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No it isn't ......the BMP-1 is protected against 12,7mm from the front and only weighs 13 tonnes......the original CV90 is 10 tonnes heavier and only slightly larger, so i rather think it is you who are understating its armor (and overstating the penetration of 12,7/14,5mm ammo) .

 

Bmp very small vehicle with very light main weapon , and use many aluminum parts, that's why it have more or less similar armor to marder (base vehicle) ifv.

cGcHmyDsCXE.jpg

 

CV90 have 40mm gun + spaced armor on hull sides and if glacis really have 20mm steel plate it must be very heavy

N_PIRSr3yJM.jpg

z-NsUlRS4uc.jpg

BrPM1MVELBM.jpg

 

That statmenet from me is correct, you are just completely overstating the armour of a 23 metric ton vehicle :) This protection level is confirmed by BAE Systems (they send over a presentation to the Czech Republic about the development history of the CV90, it was leaked (they didn't add password protection to their filesharing server) .

Which presentation is this? I remember some armor schemes for udes prototypes

Haven't the Swiss had evaluated the original FV510 Warrior and found it deficient in the level of armour protection (among other things)? Improved and uparmoured Warrior 2000 still lost to CV9030.

Btw, maybe national archives in Kew have something about mcv80 armor?

 

Cold War ifv more or less similar in base complectation protection from enemy hmg +- some old guns AP(like 20mm), later vehicles get protection from main guns of enemy ifv(or predictable level of penetration, US tested Bradley with 30x173 apds, Germany tested marder with 30x165 ap-t from 400 meters, USSR tested bmp3 with 30x165 ap-t from 300 meters and some 30mm apds(l14 analog) from 500 meters AFAIK)

 

Soviet ifv main idea - it must retain amphibious and airborne capabilities (BMP-3 was planned as a single machine for the ground forces and vdv, and can be dropped with parachute, later this feature was deleted ) it can be stupid and it is stupid in some cases , but... USSR for example when deliver bmp1 and 2 to our troops in Afghanistan uparmored it sides from hmg and belly from light mines, modern russian MOD considers that it is not necessary to change something in protection of bmp, even considering how many different protection options the developers offer for MOD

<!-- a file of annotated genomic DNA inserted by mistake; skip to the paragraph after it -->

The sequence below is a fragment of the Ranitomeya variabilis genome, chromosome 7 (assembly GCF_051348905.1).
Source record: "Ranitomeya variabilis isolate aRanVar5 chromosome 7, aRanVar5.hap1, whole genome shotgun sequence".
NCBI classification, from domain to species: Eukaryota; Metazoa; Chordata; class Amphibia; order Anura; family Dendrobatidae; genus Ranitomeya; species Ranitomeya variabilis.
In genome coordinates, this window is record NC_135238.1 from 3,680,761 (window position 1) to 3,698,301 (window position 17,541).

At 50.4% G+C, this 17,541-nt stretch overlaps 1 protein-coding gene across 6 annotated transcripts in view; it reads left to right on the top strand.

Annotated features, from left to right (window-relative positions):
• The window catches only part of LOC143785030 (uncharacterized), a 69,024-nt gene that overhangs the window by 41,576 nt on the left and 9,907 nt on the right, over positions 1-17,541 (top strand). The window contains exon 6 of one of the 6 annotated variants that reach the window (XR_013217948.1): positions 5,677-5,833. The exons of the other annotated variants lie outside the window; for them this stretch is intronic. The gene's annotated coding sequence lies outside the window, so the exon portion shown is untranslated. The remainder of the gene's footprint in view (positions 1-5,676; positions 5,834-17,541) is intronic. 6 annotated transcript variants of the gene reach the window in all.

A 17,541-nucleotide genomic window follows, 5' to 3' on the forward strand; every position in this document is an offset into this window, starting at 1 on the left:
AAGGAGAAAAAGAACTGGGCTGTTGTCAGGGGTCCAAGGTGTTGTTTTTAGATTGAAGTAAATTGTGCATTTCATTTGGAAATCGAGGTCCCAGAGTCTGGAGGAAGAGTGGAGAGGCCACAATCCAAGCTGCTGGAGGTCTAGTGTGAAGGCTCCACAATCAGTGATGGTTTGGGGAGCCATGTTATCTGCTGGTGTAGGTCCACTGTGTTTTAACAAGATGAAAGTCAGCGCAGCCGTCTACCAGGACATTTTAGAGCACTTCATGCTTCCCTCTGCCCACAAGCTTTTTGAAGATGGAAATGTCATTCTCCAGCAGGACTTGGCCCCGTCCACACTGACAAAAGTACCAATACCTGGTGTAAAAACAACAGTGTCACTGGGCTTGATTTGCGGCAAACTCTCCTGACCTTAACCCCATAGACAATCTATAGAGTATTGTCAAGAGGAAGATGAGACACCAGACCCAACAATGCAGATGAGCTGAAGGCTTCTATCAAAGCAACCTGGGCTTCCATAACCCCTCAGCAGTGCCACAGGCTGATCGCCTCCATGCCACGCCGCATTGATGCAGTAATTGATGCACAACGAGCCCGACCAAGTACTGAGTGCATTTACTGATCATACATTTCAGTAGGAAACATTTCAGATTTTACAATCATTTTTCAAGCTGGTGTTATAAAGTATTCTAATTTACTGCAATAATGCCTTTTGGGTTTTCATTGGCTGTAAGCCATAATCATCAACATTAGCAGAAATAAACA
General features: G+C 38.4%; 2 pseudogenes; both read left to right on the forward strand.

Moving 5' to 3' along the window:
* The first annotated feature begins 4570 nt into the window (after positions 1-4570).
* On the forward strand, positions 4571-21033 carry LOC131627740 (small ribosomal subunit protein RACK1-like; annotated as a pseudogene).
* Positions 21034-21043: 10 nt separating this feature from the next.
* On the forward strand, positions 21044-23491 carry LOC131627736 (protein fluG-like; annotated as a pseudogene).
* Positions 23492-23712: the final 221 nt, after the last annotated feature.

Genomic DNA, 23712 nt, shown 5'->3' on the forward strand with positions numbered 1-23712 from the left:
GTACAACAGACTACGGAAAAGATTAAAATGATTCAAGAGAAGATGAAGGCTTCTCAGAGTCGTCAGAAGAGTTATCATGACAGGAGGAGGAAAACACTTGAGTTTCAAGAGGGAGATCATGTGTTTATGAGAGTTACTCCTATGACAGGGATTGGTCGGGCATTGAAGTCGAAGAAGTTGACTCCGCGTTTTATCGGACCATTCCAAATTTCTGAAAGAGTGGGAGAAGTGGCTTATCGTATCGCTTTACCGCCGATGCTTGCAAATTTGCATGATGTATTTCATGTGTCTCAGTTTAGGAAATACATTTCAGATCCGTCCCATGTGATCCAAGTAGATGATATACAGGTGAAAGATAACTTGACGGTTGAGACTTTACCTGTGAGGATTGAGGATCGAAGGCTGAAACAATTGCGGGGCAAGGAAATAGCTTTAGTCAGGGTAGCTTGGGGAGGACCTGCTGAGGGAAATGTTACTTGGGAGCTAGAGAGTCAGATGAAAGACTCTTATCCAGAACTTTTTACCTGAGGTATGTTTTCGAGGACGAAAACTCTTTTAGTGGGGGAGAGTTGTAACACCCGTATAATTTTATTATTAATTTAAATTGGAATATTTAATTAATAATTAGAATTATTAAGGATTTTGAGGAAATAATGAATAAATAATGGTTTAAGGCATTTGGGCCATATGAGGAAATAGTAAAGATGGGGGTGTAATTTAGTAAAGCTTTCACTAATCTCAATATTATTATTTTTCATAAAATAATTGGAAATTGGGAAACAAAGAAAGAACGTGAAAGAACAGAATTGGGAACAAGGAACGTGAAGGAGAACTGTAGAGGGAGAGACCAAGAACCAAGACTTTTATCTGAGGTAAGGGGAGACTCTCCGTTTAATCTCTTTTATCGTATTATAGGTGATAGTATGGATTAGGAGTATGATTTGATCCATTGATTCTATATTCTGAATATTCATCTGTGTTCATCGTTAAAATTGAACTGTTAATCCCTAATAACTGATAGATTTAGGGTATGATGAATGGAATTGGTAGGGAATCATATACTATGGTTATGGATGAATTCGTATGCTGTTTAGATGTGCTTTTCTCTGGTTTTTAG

Edited by Wiedzmin
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No it isn't ......the BMP-1 is protected against 12,7mm from the front and only weighs 13 tonnes......the original CV90 is 10 tonnes heavier and only slightly larger, so i rather think it is you who are understating its armor (and overstating the penetration of 12,7/14,5mm ammo) .

And? BMP-1 has thinner armour at other places (like for example 6 mm roof armor instead of 20 mm), is overall smaller, has a smaller and lighter engine, lighter tracks and mounts ligher/less internal components. The T-72 is also better protected than a AMX-40, despite both tanks featuring special armour and having similar weight.

 

 

No, not really

You mean aside of them literally writing: "12.7 protection"?

 

 

Yes i know , i have it....as a matter of fact i recognize it because it is a slightly updated version of the presentation they used when they were trying to sell the CV90 to us(DK) :D ....i know because i worked at the Army Combat Center(HKS) at the time (2005) ....Its is meant as a brief presentation of the CV90 platform and is not meant for technical personel and contains no OPSEC material (so no it wasnt "leaked")...... It is not very accurate either, in fact containing several errors.......you dont think its a little strange that the CV90 mk0 at 24(wrong) tonnes is credited with only 12,7 protection but the mk 1s weighing in at only 2 tonnes more has Level 5+ ?? ;) ....the 12,7 mm is probably about right for all-round protection on the CV9040 mk0s though... As a side not , i have worked long enough with the Swedes and Swedish kit to know that they NEVER as in NEVER EVER publish the true figures when it comes to armor , penetration and general capabilities.

No. This is a strawman attempt of arguing. "They never publish the real capabilties" could be used to discard every published value regarding every performance aspect of everything.

 

The Strf 9040A/B has a weight of 23.1 metric tons. The 24 metric tons figure can be explained by BAE Systems offering the CV90 only with the addition of a BMS, digital radios or other components not found on the Strf 9040A/B.

 

The CV9030 Mk I is only 2 metric tons heavier, but it happens to have a lighter gun and turret, while also using composite armour. The MEXAS armour from IBD Deisenroth used on the CV9030 Mk I and included in the protection level figures by BAE Systems, provides between 3 and 4 times as much protection per weight as steel armour. Therefore you are looking at a weight difference of 3-4 metric tons, which can be equivalent to 9-16 metric tons of steel armor. The MEXAS ceramic armour panels added to the Schützenpanzer 2000 (CV9030CH, CV9030 Mk II) have a maximum thickness of 70 mm.

 

It looks more like ~30mm to me.....Built of HHS class steel that would be enough to stop the steel cored B32.